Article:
Blondie 'Dreaming' at The Anthem from You Tube
As we waited for Elvis and The Imposters to go on. I noticed some issue on stage. To get into some guitar geek stuff, Elvis plays through THREE guitar amplifiers. You need a splitter box to go from one guitar input into three amps. And before his guitar signal even gets to the amps, he has a (pretty big) pedal board at his feet. These stomp-boxes might be used for reverb, delay, and other distortion effects. So, they rolled out Elvis’ amps on a platform, but his tech was obviously having a problem with the pedal board. They futzed around for about fifteen minutes, then took the pedal board off stage, then brought it back on, still not working. When they finally started the show about 20 minutes late, the pedal board was STILL not working, and was off stage, no doubt receiving the guitar tech version of CPR. Elvis simply plugged his Fender Jazzmaster straight into the three amps (no pedals) and they were off. I was imagining him throwing a tantrum but he was fine.
They kicked off with early notables: ‘Pump It Up,’ then ‘Mystery Dance,’ then ‘Less Than Zero.’ The band was hot and Elvis sounded great. Again, I’ve been reading a lot of grousing on the Internet about the set lists for these Blondie shows being ‘uninspired.’ I’m not even sure what I want to say about that. Elvis has well over twenty LP’s, so you might not get to hear your favorite Elvis tune. Having seen E.C. over fifty times, I could do without hearing ‘Alison’ again, but it’s always a privilege to see the man and his band. I’ve seen him pissed off, but never, ever going through the motions. There was a stirring version of ‘Clubland,’ a rocking ‘Accidents Will Happen,’ and a super cool “Green Shirt,’ on which ‘The Professor,’ keyboardist Steve Nieve, really sounded great.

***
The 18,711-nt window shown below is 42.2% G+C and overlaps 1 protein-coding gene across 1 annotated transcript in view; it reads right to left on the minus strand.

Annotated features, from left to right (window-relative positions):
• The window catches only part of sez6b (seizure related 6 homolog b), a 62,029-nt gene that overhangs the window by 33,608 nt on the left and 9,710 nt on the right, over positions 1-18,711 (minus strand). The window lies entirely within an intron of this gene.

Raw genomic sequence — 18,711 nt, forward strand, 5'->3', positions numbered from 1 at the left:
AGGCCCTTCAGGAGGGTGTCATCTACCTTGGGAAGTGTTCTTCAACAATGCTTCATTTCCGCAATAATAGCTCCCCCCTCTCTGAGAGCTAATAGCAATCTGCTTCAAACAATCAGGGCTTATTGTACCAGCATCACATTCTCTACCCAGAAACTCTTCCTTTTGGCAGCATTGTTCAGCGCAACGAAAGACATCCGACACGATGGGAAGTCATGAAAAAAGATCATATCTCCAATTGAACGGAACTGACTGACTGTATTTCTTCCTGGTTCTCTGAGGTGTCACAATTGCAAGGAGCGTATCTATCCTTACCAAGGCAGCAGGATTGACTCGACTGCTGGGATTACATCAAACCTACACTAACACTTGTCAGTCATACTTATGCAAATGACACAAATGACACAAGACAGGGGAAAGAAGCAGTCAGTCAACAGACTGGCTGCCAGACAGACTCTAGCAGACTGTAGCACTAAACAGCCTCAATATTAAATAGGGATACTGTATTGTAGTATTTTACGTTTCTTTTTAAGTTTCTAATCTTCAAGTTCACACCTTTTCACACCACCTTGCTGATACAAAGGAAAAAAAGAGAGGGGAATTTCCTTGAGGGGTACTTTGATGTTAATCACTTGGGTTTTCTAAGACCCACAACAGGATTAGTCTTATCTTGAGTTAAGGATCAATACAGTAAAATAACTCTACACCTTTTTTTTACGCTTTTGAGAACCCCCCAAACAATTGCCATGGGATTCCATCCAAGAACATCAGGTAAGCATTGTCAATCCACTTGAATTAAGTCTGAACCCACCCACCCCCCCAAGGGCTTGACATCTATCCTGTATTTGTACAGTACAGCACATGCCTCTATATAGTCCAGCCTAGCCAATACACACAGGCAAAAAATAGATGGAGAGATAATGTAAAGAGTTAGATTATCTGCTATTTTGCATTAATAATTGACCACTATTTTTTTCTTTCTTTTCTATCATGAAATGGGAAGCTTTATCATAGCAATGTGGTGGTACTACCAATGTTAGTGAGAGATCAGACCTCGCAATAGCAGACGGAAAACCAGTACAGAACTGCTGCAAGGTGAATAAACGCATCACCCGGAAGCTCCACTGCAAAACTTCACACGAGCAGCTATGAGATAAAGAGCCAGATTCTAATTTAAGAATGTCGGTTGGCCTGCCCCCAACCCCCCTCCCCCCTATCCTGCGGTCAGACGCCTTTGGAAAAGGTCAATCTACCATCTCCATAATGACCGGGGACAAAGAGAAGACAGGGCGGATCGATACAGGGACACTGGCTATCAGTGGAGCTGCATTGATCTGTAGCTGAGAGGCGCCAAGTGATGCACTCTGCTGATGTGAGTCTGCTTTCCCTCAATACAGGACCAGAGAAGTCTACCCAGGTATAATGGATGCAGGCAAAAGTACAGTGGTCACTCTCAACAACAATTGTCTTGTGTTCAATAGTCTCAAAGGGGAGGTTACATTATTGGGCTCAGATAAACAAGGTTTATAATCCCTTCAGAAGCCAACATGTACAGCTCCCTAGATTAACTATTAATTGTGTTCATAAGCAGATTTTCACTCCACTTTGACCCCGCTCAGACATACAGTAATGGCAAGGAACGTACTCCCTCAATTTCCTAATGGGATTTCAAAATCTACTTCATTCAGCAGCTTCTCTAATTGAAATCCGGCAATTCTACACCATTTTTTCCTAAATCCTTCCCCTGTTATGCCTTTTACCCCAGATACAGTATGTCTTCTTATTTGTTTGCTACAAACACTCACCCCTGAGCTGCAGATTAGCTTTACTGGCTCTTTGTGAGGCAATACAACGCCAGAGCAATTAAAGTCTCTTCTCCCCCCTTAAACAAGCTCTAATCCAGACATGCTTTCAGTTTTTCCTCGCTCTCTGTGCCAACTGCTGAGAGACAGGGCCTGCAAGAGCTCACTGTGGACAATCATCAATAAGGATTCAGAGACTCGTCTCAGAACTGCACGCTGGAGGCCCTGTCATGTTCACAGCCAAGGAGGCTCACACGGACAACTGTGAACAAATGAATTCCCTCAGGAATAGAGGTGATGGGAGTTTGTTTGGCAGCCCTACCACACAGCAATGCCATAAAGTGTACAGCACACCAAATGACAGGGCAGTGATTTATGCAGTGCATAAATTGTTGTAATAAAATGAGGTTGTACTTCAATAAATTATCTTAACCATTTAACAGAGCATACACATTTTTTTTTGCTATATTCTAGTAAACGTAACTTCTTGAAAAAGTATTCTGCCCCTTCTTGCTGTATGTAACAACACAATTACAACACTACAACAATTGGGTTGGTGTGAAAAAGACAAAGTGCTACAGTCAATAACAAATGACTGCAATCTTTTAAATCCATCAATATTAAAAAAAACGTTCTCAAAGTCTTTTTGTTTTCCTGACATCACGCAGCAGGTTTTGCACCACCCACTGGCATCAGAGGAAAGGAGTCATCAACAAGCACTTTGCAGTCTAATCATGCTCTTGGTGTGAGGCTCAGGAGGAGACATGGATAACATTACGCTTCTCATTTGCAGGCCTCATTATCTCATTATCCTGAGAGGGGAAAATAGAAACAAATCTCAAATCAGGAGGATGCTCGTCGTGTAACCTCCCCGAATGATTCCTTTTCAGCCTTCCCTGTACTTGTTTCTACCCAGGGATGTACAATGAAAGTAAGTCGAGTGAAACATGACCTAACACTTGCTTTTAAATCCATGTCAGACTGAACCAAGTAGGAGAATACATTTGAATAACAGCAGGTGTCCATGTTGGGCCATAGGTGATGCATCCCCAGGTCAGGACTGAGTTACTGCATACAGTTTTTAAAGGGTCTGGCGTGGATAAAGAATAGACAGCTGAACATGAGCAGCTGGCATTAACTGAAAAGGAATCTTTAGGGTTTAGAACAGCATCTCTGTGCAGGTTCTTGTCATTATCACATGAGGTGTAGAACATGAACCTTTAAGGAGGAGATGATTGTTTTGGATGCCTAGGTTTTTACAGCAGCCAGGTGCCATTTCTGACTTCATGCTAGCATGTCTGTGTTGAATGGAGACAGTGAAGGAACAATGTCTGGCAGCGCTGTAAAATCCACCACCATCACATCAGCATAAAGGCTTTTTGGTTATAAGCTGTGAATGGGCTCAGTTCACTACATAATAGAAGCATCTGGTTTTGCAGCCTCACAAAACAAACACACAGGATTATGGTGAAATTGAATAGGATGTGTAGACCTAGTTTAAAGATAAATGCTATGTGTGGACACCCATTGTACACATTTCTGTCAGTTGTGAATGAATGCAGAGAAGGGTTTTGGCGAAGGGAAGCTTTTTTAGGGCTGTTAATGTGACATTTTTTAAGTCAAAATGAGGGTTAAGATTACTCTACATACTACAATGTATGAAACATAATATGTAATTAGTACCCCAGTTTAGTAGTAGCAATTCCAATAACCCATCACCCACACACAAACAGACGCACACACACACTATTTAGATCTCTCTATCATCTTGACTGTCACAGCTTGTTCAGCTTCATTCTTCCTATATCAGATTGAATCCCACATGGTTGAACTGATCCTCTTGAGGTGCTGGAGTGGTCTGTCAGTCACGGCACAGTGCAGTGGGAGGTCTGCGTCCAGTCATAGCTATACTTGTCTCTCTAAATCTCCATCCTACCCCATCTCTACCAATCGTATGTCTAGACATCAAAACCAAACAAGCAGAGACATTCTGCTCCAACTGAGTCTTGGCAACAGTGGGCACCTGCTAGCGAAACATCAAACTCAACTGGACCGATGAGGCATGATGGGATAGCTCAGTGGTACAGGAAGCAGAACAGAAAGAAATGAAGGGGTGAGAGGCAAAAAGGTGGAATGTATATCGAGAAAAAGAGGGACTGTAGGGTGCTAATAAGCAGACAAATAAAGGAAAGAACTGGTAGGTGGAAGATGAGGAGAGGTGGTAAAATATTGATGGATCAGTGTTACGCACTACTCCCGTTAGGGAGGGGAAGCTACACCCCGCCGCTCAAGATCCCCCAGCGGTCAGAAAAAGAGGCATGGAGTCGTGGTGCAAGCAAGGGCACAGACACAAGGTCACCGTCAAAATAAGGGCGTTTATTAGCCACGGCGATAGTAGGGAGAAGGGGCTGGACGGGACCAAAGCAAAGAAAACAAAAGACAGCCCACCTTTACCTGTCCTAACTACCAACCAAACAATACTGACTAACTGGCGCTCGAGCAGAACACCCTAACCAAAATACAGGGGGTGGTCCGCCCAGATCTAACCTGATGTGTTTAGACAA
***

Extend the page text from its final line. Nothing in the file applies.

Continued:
Elvis mentioned that the setlist had gone out the window, and tore into ‘Waiting For The End Of The World’ followed by a wonderful ‘Beyond Belief,’ both songs sent to the stratosphere by backing vocalists Kitten Kuroi and Brianna Lee. These two singers have been mainstays on the last few tours, and they are sparkling highlights on the show. They were both stellar throughout.
Elvis played one ‘new’ song, ‘A Face In The Crowd,’ on the piano. This has been played on the last couple of tours I’ve seen, but this was the first time the whole band played on the tune. While the poor guitar tech brought out the (still not working) pedalboard after 45 minutes offstage, Elvis waved him off and explained they would get back to the ‘“New Wave Hits” after this one, and he said he is working on a Broadway show based on the 1957 movie and story of Lonesome Rhodes This was followed by ‘American Gangster Time,’ a song from Momofuko that E.C. only plays in D.C. I wonder why... “Burnt Sugar Is So Bitter’ was the only song from Look Now played, followed by a surprisingly great ‘So Like Candy’ from Mighty Like A Rose, adding snippets of Linda Ronstadt’s ‘You’re No Good’ at the end. Then there were rollicking versions of Get Happy’s ‘I Can’t Stand Up For Falling Down’ and ‘High Fidelity,’ both nailed by bassist Davey Farager and the amazing drums of Pete Thomas (this whole night was a drum clinic). The set ended with ‘Everyday I Write The Book’ and ‘Alison,’ the ladies tearing it up on the vocals as Elvis started to get a little hoarse.
The encore was all-Nick Lowe material, a bashing version of ‘Heart Of The City’ followed by a heart-rending ‘(What's So Funny Bout) Peace, Love And Understanding.’ This was set to images of Elvis’ relatives from the Great War (see tinyurl.com/zubpoppies for review of WWI documentary They Shall Not Grow Old), as well as images of some boys KIA, and had a pretty strong political bent. The crowd loved it, it was a marvelous show, always great to see a performer and band at the top of their game. Elvis is still King.
Elvis and The Imposters (What's So Funny Bout) Peace Love and Understanding at The Anthem